Who is an employee?
An “employee” is defined as a male or female person in the service of an employer under any appointment or contract for hire or apprenticeship, express or implied, oral or written, whether lawfully or unlawfully employed. (NRS 608.010)

Who is an employer?
An “employer” is defined as a person having control or custody of any employment, place of employment or any employee. (NRS 608.011)

What is included as wages?
(NRS 608.012) defines “wages” as the amount which an employer agrees to pay an employee for the time the employee has worked, computed in proportion to time and commissions owed the employee. (NRS 607.160) states that an employer shall pay an employee for all time worked by the employee.  For the purpose of a claim for wages, holidays, vacation days, sick days and any other days that an employee did not actually work are not counted as time worked by the employee.

Can an employer require an employee to work without pay during a trial or break-in period?
No, an employer shall pay to the employee wages for each hour the employee works. (NRS 608.016)

What is the Fair Labor Standards Act?
The Fair Labor Standards Act (FLSA) prescribes standards for the basic minimum wage and overtime pay, affects most private and public employment. It requires employers to pay covered employees who are not otherwise exempt at least the federal minimum wage and overtime pay of one-and-one-half-times the regular rate of pay.The FLSA also regulates Child Labor laws.  For nonagricultural operations, it restricts the hours that children under age 16 can work and forbids the employment of children under age 18 in certain jobs deemed too dangerous. For agricultural operations, it prohibits the employment of children under age 16 during school hours and in certain jobs deemed too dangerous. The Act is administered by the Employment Standards Administration’s Wage and Hour Division within the U.S. Department of Labor.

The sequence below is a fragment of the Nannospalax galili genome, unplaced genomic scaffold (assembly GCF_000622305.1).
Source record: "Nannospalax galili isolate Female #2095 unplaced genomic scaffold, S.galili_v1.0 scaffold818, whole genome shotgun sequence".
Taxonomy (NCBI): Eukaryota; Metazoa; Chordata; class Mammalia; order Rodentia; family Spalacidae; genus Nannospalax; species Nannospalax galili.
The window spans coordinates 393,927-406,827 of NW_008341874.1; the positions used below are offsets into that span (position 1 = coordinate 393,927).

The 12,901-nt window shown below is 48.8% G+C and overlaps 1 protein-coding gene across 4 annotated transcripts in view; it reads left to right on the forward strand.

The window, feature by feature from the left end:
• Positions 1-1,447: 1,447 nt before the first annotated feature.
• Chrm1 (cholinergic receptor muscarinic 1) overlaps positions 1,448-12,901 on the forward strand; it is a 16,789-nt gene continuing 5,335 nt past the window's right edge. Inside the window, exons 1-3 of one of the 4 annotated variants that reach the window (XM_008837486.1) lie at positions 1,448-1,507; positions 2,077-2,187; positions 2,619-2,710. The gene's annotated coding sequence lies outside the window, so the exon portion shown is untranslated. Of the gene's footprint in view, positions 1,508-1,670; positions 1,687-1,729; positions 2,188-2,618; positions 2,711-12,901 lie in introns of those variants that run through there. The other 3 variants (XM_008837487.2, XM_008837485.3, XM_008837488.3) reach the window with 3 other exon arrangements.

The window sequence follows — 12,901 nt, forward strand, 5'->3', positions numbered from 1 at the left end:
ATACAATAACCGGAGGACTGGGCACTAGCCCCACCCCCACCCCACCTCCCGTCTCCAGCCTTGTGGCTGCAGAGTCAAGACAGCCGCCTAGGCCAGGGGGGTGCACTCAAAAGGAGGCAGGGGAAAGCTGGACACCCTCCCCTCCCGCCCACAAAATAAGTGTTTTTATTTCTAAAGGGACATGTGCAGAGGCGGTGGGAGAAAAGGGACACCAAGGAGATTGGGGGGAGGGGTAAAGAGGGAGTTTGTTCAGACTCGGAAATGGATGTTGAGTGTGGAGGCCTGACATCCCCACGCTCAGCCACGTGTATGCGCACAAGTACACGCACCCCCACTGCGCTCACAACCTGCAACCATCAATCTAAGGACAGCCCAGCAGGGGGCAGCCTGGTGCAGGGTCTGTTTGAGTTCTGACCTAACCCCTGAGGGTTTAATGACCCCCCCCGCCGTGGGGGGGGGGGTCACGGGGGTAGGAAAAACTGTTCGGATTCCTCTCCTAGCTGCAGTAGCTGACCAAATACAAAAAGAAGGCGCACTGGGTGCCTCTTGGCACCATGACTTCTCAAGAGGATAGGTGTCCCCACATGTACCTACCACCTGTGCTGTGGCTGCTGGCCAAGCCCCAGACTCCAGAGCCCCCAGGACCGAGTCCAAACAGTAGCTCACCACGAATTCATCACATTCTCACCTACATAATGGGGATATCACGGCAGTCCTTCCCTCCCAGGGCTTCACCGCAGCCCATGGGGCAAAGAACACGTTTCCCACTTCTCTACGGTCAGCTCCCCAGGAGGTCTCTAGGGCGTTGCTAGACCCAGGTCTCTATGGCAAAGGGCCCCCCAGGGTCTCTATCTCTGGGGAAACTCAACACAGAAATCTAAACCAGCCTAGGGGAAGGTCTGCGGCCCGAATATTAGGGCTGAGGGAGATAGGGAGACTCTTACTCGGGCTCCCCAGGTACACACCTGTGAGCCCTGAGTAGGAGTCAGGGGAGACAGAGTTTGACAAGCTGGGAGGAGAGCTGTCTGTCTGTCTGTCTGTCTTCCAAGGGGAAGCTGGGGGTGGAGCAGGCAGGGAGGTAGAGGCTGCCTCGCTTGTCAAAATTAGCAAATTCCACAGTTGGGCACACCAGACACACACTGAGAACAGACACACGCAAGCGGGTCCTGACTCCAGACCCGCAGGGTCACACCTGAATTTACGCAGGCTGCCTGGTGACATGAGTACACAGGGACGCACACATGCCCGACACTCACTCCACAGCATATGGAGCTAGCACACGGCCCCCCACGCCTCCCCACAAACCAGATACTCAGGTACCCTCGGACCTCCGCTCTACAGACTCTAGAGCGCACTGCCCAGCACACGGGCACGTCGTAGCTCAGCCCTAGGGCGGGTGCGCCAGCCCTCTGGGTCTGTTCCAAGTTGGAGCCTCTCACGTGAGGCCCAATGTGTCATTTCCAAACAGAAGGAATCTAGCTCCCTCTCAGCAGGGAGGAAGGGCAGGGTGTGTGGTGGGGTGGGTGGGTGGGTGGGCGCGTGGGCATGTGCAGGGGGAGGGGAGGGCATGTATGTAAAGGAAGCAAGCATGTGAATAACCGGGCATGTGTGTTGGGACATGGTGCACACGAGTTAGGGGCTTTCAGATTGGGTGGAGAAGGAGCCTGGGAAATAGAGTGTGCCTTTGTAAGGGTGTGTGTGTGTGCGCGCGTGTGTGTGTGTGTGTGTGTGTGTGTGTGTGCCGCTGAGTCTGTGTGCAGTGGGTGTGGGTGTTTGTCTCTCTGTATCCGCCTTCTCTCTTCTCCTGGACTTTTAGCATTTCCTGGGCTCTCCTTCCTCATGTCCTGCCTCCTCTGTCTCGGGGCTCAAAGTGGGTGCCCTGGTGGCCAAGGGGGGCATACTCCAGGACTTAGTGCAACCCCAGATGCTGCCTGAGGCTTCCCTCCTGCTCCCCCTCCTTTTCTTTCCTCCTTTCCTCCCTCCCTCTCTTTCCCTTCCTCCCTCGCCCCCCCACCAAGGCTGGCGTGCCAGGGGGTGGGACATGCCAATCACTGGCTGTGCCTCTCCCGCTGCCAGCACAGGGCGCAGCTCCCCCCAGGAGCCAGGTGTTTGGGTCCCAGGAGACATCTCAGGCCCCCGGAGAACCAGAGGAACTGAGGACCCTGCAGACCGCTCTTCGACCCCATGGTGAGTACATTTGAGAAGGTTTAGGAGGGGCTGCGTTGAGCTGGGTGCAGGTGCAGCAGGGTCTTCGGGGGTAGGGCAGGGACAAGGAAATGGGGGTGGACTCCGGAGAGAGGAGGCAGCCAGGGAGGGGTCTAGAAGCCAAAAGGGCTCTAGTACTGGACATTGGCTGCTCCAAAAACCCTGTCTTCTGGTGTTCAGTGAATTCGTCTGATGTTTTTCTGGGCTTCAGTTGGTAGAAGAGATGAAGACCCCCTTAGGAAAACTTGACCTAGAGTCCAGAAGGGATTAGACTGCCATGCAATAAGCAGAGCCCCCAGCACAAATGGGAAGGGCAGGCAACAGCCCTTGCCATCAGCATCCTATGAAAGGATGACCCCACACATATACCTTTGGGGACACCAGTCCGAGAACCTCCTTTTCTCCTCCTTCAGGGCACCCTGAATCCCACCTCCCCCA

What is meant by “exempt” and “non-exempt”?
“Non-exempt” employees must be paid at least the federal minimum wage for all hours worked and overtime pay at time and one-half the regular rate of pay for all hours worked over 40 hours in a workweek. NOTE: please see the overtime requirements for Nevada.Section 13(a)(1) of the FLSA provides an “exemption” from both minimum wage and overtime pay for employees employed as bona fide executive, administrative, professional and outside sales employees. Click here for more information.

Section 13(a)(1) and Section 13(a)(17) also exempt certain computer employees. To qualify for exemption, employees generally must meet certain tests regarding their job duties and be paid on a salary basis at not less than $ 455 per week. Job titles do not determine exempt status. In order for an exemption to apply, an employee’s specific job duties and salary must meet all the requirements of the Department’s regulations. NOTE: Nevada requirements for certain exemptions may differ from Federal requirements. Employers should check both State and Federal requirements before classifying employees as exempt. Click here for more information.